Jewish World Review Oct. 6, 2005 / 3 Tishrei
After Miers nomination, rumbling Left and Right
The conventional wisdom in Washington has been that George W. Bush's second Supreme Court nomination would be vastly more controversial than the first, causing huge hissy fits, titanic temper-tantrums and endless caterwauling. The conventional wisdom gets partial credit. There has indeed been much gnashing of teeth and rending of cloth over the nomination of Harriet Miers, but it has been almost exclusively on the political right.
Yes, yes, the usual liberal activist groups issued their press releases condemning the president's pick, but that system was on autopilot already. In fact, I hear Ralph Neas of People for the American Way is creating a holographic version of himself which will condemn "extremist judges" millennia from now, when the earth is ruled by super-intelligent bees.
The authentic dismay has been on the right. Many conservatives believed this was the opportunity for a slam dunk. John Roberts was an inspired choice. His credentials are impeccable, his abilities beyond dispute. If Bush appointed a Michael McConnell or a Michael Luttig brilliant judges on the 10th and Fourth Circuits, respectively he could have not only moved the court to the right but moved the entire legal culture through the sheer intellectual force of the justices.
Harriet Miers credentials are, shall we say, modest. By consensus, she's a distinguished attorney and highly capable presidential aide. She was a major player in Texas legal circles, serving as the first female head of the State Bar of Texas. President Bush's introduction on Monday smacked of resume padding. She was on the Dallas City Council and tried cases before judges. And, President Bush noted, as head of the Texas Lottery Commission Miers "insisted on a system that was fair and honest."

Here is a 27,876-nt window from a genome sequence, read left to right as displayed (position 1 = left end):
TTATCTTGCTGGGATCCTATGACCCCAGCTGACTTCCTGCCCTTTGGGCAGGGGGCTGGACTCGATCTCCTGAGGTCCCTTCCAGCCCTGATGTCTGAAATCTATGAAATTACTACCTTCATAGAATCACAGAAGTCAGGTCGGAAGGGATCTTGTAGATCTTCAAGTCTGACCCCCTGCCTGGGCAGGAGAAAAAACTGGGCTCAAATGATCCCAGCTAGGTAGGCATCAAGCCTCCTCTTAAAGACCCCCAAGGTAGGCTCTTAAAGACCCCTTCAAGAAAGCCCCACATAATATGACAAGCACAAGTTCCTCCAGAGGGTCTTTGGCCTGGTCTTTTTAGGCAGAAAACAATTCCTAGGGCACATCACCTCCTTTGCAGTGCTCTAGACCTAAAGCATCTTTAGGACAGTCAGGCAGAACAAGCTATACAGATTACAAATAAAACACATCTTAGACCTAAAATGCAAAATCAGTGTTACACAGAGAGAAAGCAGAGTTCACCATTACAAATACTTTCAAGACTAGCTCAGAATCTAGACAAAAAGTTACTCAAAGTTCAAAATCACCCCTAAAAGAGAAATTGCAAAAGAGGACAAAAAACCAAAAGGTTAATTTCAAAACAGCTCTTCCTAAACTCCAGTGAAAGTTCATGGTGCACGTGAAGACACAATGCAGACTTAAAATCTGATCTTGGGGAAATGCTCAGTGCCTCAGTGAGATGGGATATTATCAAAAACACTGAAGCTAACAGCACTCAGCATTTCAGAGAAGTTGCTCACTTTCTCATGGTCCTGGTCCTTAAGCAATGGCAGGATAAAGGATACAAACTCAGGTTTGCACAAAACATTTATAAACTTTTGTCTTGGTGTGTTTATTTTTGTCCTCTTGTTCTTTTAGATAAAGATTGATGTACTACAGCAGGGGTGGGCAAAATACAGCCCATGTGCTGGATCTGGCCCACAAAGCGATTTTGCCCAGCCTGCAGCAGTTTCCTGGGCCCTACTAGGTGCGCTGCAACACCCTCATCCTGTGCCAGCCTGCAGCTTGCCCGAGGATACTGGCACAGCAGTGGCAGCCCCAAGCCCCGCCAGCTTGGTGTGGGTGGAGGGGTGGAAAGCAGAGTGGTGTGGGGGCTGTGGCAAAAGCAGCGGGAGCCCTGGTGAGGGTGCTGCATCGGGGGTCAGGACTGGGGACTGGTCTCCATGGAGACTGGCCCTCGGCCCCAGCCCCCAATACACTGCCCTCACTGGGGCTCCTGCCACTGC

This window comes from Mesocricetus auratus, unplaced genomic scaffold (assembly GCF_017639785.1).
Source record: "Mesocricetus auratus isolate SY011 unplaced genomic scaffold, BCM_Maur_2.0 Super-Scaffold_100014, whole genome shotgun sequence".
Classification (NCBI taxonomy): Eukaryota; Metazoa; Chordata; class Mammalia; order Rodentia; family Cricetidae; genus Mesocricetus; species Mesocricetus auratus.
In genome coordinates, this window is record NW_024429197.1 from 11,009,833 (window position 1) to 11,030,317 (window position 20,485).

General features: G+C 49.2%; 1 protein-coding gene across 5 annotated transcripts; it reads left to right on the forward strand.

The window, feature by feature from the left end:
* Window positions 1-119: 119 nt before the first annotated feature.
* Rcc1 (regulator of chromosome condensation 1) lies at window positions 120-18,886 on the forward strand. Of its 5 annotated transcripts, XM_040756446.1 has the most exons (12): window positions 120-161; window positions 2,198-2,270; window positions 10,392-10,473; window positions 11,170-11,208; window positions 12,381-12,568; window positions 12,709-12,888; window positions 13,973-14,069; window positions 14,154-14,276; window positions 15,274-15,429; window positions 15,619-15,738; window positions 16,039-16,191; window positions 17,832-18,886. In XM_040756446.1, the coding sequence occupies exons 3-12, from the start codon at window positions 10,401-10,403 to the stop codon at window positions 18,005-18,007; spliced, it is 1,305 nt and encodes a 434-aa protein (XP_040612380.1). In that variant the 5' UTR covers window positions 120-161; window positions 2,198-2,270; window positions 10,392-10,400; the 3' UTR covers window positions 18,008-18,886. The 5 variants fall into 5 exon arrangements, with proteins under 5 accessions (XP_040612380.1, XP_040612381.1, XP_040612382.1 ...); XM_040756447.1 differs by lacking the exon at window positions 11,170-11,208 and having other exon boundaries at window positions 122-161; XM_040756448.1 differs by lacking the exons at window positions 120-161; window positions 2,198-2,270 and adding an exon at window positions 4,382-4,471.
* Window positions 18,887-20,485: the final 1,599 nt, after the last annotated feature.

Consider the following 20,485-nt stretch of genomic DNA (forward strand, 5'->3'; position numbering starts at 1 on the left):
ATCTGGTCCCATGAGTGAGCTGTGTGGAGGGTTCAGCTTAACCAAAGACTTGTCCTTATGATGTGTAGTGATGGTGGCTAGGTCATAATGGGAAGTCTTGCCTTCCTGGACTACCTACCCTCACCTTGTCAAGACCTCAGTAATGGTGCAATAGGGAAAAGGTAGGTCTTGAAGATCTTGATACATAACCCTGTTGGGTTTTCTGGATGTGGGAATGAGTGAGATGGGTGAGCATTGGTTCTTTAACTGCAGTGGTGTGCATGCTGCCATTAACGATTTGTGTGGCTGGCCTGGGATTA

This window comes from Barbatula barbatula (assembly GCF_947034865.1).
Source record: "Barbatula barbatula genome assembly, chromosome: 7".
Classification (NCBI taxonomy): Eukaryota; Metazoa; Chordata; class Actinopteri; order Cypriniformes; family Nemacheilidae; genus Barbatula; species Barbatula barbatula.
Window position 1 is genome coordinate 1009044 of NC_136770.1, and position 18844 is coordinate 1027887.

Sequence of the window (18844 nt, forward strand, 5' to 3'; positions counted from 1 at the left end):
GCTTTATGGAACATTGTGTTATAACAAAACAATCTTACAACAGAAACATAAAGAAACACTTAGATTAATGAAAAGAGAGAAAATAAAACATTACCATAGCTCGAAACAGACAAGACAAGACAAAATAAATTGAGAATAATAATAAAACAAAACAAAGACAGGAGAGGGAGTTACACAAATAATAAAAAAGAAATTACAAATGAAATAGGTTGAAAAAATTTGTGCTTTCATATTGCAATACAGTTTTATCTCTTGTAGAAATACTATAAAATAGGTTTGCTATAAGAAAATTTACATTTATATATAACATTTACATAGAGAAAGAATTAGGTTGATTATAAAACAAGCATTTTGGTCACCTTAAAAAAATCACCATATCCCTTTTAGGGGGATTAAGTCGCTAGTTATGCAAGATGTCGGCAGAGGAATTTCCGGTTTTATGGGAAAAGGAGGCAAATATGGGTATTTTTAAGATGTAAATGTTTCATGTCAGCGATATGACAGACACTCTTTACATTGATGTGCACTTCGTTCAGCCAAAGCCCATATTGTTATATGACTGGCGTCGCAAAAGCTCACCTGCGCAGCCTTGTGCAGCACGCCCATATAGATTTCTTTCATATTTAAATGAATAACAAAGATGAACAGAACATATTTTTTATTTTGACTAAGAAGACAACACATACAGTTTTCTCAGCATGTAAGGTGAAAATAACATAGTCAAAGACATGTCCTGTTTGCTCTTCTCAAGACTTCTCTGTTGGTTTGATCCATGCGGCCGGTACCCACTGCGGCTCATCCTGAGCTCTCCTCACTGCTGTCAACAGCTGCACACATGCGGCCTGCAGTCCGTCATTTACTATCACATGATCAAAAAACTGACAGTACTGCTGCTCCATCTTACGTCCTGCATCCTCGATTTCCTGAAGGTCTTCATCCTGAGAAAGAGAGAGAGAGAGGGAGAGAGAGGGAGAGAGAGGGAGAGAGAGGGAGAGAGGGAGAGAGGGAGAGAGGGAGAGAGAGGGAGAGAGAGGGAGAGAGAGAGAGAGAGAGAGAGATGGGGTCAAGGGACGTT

That's a bit like saying that, as head of the water authority, she insisted tap water be fit for human consumption; it's the right position but hardly a profile in courage.
Among conservatives there are several competing and sometimes overlapping theories as to why Bush settled on Miers.
None of these is a bad reason for tapping Miers. But President Bush has put himself in the awkward position of asking his base to trust him at precisely the moment the base was expecting Bush to demonstrate their trust was well-founded in the first place. For this reason and others, the Miers nomination has opened up several criss-crossing fissures on the right: East Coast credentialists vs. outside-the-beltway populists, Bush loyalists vs. conservative movement activists.
The press will spend a lot of time wondering what the Democrats will do. But for now the more interesting question is, what will the Republicans do?
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